Beyond cocktails, you could add the drink to ice cream to give it a boozy and flavorful twist. Additionally, pairing the drink with other Scottish treats such as a nice, buttery Scottish shortbread can help you warm up after a misty day spent amidst the heather or the highlands, even if you only visited them in a book or TV show. Additionally, you can incorporate Drambuie into butterscotch recipes for a twist on the sweet sauce.

However, dessert isn't Drambuie's only culinary use. It can also be used in the dish aptly called chicken Drambuie, which is essentially chicken in a creamy sauce that features a touch of Drambuie. But you don't have to stop with chicken. Drambuie, like many liqueurs, can be added to many savory recipes as a flavorful punch.

Where to buy Drambuie

Drambuie is an iconic liqueur, so you can find it in almost any liquor store. Some grocery stores also sell Drambuie, although its availability depends on state liquor laws. The drink is brand-specific to William Grant & Sons, so there are no substitutions. Keep this in mind when searching for the liqueur. You'll likely find it alongside other spiced and honey-flavored whiskey drinks, including Wild Turkey Honey and Jack Daniels Tennessee Honey.

For the most part, however, Drambuie is a staple in most establishments that sell liquor and alcoholic beverages. But if you're really in search of an authentic Drambuie experience, you can always drink it as it was meant to be enjoyed, in Scotland. So book a trip and find yourself an inviting bar and sample it on its home turf. At the very least, it makes a great alternative beverage for visitors who are not too fond of whisky.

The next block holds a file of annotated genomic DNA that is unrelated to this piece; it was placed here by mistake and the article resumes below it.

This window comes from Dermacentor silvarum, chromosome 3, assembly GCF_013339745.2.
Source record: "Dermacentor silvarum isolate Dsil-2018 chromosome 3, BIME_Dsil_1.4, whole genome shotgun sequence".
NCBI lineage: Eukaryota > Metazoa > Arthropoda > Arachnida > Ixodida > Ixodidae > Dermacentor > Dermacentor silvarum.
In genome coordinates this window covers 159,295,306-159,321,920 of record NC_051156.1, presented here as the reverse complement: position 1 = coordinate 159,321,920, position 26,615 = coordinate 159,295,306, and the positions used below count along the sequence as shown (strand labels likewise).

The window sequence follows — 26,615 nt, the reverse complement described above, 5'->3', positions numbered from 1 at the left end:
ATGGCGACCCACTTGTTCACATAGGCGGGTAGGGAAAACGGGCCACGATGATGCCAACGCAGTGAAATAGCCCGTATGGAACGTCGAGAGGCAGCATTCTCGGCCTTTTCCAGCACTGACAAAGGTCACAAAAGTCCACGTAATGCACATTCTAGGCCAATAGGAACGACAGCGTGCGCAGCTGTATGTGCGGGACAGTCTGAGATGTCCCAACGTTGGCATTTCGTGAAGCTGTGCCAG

Nutritional information about Drambuie

Drambuie has about 106 calories per 1-ounce serving. Most of its calories derive from alcohol and carbohydrates. Remember Drambuie is a liqueur and is therefore a sweet alcoholic beverage, so of course it is going to contain a fair amount of sugar. Drambuie is 40% alcohol by volume, which is a little less than its whisky counterpart, which typically ranges between 40% and 50% ABV. 

Drambuie unlike tequila or vodka, which are low-carb friendly, is more of an indulgence. The drink is infused with honey, so it has some sugar. Whisky, on the other hand, has no sugar. So if you're looking for something sweet, Drambuie is the right choice. Whereas whisky offers a low-sugar option. However, this is not to discount Drambuie as a drink choice. It is a liqueur, after all, and therefore an indulgence. Pairing it with a dessert, for example, will help you make the most of your sip.